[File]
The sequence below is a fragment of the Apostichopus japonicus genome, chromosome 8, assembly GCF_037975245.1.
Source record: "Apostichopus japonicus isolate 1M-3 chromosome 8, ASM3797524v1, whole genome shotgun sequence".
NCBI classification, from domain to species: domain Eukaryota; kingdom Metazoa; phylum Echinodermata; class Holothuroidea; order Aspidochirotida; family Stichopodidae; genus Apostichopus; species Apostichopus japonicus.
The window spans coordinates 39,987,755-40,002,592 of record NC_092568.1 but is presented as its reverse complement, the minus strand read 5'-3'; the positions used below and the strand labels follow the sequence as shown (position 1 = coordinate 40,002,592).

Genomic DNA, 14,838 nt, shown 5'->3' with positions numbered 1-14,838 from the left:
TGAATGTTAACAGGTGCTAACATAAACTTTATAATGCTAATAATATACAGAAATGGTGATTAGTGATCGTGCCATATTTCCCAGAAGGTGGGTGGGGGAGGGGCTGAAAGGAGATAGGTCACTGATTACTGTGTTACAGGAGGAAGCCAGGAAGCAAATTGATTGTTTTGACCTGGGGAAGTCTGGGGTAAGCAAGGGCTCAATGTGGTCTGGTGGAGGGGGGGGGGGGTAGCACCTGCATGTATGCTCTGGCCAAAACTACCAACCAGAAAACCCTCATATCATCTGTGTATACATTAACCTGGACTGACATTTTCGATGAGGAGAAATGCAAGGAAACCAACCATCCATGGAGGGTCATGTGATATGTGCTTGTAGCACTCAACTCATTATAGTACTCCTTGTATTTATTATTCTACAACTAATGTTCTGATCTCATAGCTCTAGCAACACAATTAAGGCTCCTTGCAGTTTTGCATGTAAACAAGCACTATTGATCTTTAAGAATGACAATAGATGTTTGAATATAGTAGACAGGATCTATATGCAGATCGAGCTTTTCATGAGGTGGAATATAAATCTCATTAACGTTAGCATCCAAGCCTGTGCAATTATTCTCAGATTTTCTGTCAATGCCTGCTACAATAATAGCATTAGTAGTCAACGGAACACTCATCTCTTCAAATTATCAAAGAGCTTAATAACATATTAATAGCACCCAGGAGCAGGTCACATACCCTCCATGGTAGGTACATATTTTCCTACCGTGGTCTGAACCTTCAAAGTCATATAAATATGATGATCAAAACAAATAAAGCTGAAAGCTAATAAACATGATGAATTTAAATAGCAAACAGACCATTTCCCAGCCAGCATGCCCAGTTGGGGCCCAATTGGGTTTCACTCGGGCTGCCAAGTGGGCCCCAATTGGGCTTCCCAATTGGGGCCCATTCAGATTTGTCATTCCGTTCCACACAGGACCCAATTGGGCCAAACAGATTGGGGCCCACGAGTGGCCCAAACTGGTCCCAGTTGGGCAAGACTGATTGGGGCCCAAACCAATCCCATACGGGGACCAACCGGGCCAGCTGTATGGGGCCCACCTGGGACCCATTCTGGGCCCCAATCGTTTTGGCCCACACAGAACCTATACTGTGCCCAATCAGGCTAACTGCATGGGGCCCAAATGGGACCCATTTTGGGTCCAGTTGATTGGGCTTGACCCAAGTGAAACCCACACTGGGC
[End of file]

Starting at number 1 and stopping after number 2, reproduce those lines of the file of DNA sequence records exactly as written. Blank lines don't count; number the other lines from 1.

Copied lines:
The sequence below is a fragment of the Apostichopus japonicus genome, chromosome 8, assembly GCF_037975245.1.
Source record: "Apostichopus japonicus isolate 1M-3 chromosome 8, ASM3797524v1, whole genome shotgun sequence".